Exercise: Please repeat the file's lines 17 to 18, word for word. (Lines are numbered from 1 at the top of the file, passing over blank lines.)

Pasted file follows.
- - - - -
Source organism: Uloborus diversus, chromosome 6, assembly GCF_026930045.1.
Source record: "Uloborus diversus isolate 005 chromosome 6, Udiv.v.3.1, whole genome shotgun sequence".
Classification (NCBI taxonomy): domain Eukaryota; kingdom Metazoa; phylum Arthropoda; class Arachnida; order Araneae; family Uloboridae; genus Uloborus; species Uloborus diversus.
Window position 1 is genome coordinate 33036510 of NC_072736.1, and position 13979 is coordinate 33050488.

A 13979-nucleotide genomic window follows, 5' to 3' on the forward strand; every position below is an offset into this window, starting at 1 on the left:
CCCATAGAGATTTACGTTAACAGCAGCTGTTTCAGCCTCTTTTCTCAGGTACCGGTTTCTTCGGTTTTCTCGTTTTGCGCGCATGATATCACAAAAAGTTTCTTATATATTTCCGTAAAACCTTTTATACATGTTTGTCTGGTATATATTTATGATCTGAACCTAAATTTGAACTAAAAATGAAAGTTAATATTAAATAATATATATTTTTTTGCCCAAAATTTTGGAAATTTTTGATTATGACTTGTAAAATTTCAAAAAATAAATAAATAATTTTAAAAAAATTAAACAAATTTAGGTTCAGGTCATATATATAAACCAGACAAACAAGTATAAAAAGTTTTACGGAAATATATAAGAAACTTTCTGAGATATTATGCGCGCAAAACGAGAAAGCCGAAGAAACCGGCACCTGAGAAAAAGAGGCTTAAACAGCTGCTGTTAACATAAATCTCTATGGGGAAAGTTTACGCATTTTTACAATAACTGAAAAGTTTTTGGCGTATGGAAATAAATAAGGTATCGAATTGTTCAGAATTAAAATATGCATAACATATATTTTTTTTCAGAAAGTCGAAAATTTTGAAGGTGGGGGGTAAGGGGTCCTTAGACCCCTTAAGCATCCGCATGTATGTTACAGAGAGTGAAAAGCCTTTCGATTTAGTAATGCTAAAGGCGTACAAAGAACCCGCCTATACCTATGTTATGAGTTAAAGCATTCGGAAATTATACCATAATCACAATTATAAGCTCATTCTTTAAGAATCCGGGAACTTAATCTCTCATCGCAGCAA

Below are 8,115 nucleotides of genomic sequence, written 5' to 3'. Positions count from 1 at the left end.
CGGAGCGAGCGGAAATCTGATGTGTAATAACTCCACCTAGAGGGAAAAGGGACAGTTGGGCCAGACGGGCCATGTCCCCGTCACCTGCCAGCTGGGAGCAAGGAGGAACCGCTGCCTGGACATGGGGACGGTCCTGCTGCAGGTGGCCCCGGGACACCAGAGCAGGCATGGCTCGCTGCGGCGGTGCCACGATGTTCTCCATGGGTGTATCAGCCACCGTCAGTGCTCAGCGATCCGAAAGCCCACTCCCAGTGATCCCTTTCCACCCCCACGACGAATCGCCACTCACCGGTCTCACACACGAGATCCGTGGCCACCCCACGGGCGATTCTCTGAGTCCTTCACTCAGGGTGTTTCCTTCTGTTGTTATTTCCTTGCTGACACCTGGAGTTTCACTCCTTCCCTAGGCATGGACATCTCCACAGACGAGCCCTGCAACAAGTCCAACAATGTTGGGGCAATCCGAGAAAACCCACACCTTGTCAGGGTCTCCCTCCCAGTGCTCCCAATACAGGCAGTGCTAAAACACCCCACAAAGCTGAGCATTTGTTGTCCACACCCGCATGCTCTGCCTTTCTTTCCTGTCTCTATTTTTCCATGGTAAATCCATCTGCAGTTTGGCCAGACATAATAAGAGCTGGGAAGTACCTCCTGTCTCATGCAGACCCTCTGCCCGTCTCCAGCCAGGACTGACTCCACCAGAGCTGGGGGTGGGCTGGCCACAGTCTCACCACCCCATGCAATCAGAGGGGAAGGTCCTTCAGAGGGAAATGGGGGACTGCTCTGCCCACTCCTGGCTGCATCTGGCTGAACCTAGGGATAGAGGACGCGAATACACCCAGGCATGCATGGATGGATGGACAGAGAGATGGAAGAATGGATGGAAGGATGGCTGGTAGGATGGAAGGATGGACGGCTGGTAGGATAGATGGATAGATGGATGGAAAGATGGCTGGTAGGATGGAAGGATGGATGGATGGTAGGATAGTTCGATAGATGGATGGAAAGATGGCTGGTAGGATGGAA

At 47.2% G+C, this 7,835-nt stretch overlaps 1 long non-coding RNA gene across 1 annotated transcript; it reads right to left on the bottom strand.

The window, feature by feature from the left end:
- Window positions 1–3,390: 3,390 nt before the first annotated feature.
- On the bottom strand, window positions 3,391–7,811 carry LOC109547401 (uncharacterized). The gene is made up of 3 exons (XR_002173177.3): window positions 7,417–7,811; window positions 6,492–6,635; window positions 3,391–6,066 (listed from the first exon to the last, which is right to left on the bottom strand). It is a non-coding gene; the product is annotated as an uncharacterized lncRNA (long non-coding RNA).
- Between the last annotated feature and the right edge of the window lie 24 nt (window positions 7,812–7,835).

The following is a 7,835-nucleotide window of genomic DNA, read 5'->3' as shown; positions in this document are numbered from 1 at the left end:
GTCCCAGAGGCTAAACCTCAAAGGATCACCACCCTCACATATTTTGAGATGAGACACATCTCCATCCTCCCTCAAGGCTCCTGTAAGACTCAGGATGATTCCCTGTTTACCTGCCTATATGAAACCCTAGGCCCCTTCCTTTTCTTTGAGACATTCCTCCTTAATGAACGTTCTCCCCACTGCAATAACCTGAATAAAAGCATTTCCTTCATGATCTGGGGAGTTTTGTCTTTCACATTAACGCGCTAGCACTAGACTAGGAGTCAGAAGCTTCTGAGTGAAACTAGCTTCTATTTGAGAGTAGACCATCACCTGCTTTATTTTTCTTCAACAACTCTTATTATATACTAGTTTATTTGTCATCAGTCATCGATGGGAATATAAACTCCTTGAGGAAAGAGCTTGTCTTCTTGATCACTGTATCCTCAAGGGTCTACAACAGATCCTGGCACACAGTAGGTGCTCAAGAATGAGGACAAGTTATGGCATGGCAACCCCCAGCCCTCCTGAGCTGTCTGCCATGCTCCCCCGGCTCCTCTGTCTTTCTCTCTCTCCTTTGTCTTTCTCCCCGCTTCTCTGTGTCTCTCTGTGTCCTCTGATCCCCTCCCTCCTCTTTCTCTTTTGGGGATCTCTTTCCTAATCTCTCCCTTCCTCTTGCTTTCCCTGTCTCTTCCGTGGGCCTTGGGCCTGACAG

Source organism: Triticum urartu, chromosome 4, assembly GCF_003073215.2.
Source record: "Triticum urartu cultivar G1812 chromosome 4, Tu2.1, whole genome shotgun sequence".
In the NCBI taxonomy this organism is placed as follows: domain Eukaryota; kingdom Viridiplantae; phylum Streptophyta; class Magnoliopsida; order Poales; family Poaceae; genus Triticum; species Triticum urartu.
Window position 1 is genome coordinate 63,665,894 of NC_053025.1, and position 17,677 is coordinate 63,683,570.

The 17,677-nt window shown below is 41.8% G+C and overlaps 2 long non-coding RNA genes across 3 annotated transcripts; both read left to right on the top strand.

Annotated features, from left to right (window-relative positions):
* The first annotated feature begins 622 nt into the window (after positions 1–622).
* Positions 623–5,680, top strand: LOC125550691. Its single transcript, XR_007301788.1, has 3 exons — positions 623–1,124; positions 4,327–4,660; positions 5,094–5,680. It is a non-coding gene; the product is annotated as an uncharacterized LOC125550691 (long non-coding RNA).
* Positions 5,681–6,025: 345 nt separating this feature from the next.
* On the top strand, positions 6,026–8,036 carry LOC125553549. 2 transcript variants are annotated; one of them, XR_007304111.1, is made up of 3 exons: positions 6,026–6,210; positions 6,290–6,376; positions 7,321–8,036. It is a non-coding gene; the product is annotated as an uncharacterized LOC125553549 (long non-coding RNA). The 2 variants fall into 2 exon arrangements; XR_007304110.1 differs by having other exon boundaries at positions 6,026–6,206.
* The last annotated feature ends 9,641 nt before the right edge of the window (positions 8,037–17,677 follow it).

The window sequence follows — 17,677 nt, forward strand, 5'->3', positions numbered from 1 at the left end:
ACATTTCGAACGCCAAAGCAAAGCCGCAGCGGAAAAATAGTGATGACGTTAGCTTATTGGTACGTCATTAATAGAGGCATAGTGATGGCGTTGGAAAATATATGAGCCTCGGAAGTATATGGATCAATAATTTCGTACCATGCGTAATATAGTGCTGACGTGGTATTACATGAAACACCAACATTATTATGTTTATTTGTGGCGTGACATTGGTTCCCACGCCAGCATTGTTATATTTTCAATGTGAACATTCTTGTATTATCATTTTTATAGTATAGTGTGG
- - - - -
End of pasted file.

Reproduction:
Source record: "Triticum urartu cultivar G1812 chromosome 4, Tu2.1, whole genome shotgun sequence".
In the NCBI taxonomy this organism is placed as follows: domain Eukaryota; kingdom Viridiplantae; phylum Streptophyta; class Magnoliopsida; order Poales; family Poaceae; genus Triticum; species Triticum urartu.